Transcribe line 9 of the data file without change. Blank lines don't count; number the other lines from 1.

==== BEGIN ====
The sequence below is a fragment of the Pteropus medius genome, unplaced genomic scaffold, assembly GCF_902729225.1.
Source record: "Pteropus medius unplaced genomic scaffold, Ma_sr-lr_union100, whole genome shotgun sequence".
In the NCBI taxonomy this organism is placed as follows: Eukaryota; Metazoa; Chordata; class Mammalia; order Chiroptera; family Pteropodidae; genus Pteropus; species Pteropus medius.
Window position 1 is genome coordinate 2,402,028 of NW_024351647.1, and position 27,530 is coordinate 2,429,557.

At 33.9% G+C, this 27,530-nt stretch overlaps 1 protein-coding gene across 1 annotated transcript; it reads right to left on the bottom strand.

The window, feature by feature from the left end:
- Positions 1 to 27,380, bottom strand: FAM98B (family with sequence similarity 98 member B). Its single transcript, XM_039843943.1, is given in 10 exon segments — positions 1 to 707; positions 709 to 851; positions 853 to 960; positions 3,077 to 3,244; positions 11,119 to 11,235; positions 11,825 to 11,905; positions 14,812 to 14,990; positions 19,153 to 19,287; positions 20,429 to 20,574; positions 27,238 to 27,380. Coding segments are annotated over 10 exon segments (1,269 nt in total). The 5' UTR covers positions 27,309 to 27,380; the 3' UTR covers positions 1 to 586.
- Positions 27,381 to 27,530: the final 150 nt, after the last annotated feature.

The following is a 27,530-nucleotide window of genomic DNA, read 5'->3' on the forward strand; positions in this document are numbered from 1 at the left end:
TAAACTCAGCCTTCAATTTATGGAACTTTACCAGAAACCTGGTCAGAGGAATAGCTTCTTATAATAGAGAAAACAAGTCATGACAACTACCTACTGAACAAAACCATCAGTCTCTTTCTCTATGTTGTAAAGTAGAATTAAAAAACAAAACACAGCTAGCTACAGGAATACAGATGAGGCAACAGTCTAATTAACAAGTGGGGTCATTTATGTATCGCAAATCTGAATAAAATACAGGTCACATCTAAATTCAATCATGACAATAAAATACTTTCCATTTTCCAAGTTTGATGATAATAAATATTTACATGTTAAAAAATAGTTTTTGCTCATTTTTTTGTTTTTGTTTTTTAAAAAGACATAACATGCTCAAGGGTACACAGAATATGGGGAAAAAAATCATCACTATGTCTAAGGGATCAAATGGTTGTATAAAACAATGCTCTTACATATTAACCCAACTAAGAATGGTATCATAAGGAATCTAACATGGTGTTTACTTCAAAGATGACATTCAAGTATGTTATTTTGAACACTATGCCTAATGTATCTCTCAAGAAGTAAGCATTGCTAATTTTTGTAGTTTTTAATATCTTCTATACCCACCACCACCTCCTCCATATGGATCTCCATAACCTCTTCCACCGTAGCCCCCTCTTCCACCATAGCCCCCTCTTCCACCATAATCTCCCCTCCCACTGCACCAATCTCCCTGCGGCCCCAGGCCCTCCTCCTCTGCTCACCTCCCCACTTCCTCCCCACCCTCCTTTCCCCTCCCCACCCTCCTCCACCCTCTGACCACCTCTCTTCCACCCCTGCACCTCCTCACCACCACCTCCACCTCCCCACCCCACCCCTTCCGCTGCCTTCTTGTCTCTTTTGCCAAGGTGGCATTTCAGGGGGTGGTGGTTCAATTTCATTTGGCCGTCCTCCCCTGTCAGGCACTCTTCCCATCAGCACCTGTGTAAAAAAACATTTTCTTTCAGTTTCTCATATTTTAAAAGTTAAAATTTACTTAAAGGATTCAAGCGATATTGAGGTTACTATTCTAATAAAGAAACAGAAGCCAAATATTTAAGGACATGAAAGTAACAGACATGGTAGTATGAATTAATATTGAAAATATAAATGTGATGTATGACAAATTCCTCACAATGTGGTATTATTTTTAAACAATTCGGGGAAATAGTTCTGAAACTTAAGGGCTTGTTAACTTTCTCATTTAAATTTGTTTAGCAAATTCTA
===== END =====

The following is a 27,530-nucleotide window of genomic DNA, read 5'->3' on the forward strand; positions in this document are numbered from 1 at the left end: